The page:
Some drugs have selective actions and bind to only a certain site but others are not selective and can bind anywhere causing drug to drug reactions or blocking bodily functions from happening on their own. 8. Describe all the ways that drugs can interact with each other. Explain the “grapefruit juice effect.” Grapefruit juice raises drug levels by inhibiting metabolism especially in calcium channel blockers. Drugs can intensify effects- increased therapeutic effects ore increased adverse effects, reduce effects- reduced therapeutic effects and reduced adverse effects. Some drug interactions are intentional for positive reasons and some are accidental and have to be watched carefully to avoid. 9. Describe the symptoms of an anaphylactic allergic reaction. Soft tissue swelling (throat and tongue), bronchoconstriction, shock=low BP 10. An appropriately written medication order should contain what elements? 
 Date, Patient name and another identifier, Dose, Route, Drug, frequency, special administration instructions sometimes. 11. Discuss the phases of the nursing process:
 Assessment,Analysis and planning (nursing diagnosis), intervention, evaluation. 12. Name and define the pregnancy safety categories. A-least likely for risk, animal studies show no risk and there are tests on real women proving no risk
 B- slightly more risk, animal studies show no risk but no tests on women. C-Animal fetus show risk of harm but no tests on women. D- proven risks in women but benefits might outweigh risks. X- Worst absolutely do not give to pregnant women, risks in women and animals are proven. 13. Describe how medication administration is different for the very young (infant) and the older adult when each of these is compared to the older child/adult. Children's drug amounts will be based off of their weight whereas adults are pretty standard doses. Nurs200 – Pharmacology Unit I Study Questions 14. Compare & contrast the symptoms of hypothyroidism and hyperthyroidism. Which drugs are used to treat each condition? What are the potential adverse effects of each?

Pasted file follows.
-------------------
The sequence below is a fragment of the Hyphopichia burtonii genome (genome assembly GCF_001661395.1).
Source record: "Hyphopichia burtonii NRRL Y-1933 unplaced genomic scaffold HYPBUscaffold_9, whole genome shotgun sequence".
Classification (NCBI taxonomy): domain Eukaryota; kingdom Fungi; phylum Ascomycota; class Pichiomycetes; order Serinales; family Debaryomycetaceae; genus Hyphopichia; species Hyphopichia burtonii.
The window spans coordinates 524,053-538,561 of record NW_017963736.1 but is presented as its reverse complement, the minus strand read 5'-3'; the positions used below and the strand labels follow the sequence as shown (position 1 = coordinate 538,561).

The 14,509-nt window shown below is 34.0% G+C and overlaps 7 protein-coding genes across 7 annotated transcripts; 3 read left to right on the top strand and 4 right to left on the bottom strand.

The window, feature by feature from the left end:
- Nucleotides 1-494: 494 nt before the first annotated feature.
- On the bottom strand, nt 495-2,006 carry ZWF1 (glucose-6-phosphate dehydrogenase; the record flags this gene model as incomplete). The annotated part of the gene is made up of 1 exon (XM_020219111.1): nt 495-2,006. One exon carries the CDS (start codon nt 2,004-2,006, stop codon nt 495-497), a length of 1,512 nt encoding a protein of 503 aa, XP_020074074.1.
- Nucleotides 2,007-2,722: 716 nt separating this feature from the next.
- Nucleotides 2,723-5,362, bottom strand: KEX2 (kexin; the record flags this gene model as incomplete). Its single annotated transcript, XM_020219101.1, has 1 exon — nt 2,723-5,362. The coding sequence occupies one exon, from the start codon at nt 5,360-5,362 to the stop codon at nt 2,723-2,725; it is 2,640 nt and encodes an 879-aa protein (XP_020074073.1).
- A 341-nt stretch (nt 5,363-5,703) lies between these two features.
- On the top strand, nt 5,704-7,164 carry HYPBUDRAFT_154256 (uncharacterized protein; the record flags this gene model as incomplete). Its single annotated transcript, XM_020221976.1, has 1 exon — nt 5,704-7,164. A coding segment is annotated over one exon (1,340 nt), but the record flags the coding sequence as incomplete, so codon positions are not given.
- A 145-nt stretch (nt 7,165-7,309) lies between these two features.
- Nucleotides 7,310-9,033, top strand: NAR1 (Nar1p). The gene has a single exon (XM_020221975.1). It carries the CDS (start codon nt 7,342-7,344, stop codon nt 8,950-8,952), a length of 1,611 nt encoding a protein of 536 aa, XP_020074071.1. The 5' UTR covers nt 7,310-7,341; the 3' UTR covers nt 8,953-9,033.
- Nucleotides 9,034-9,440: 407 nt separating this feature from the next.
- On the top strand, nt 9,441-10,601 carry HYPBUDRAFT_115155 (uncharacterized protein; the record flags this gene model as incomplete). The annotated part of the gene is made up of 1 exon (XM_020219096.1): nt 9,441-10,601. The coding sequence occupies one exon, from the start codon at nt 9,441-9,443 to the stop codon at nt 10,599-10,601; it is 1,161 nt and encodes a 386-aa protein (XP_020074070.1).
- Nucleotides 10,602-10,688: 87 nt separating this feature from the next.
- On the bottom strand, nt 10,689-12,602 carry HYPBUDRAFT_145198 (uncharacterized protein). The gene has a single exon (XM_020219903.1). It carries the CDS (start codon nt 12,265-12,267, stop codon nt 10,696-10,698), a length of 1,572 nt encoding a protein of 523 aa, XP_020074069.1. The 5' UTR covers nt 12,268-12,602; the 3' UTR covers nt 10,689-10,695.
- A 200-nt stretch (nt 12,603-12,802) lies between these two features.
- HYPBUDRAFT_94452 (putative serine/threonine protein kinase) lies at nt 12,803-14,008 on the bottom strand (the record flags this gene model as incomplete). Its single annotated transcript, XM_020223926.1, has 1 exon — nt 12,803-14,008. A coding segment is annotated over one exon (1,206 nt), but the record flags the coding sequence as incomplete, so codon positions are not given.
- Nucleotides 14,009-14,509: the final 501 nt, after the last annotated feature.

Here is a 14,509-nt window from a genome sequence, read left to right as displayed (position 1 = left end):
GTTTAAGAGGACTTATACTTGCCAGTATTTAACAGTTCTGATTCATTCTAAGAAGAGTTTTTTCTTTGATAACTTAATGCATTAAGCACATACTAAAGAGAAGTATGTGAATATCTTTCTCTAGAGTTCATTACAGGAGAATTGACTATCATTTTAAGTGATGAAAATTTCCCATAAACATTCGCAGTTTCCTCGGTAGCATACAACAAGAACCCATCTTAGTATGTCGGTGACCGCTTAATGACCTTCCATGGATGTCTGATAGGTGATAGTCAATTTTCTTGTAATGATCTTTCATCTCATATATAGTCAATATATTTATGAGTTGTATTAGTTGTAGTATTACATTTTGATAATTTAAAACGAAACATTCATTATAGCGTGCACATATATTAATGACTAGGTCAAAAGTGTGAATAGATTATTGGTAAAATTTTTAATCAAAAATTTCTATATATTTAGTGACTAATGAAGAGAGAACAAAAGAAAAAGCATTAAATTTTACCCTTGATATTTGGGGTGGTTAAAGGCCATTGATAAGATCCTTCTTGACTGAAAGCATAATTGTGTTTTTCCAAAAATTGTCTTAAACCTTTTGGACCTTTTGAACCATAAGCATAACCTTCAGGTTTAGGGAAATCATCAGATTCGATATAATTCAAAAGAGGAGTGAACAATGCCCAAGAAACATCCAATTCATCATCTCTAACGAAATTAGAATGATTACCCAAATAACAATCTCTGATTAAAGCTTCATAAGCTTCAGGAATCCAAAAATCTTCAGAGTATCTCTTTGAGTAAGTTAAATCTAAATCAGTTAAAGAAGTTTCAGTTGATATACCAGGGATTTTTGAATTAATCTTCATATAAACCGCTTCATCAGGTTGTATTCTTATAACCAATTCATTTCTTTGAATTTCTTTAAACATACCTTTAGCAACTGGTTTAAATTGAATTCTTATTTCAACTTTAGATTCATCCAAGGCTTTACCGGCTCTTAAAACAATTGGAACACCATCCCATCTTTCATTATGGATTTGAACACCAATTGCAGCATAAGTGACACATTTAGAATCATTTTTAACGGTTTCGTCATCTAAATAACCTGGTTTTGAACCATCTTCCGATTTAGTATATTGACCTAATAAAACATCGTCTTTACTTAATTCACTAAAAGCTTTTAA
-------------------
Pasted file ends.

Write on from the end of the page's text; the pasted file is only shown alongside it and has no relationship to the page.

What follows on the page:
SEE THYROID HANDOUT. 15. What is the prototype drug for treating hypothyroidism? Write a teaching plan for a patient with a new prescription for thyroid replacement hormone.
 Hypothyroidism drug=levothyroxine. 16. How is thyroid replacement therapy evaluated for effectiveness?
 Thyroid levels are monitored as well as symptoms of too much of drug causing adverse effects aka: treating for hypothyroidism by giving levothyroixine which then creates hyperthyroidism. 17. What is the prototype drug for treating hyperthyroidism? Discuss important nursing implications for this drug.
 Methimazole- DO NOT USE IN PREGNANT WOMEN! Tuesday, January 19, 2016 Unit 1 Nursing Pharmacology-Drug Administration - Know 3 main issues with anaphylaxis shock: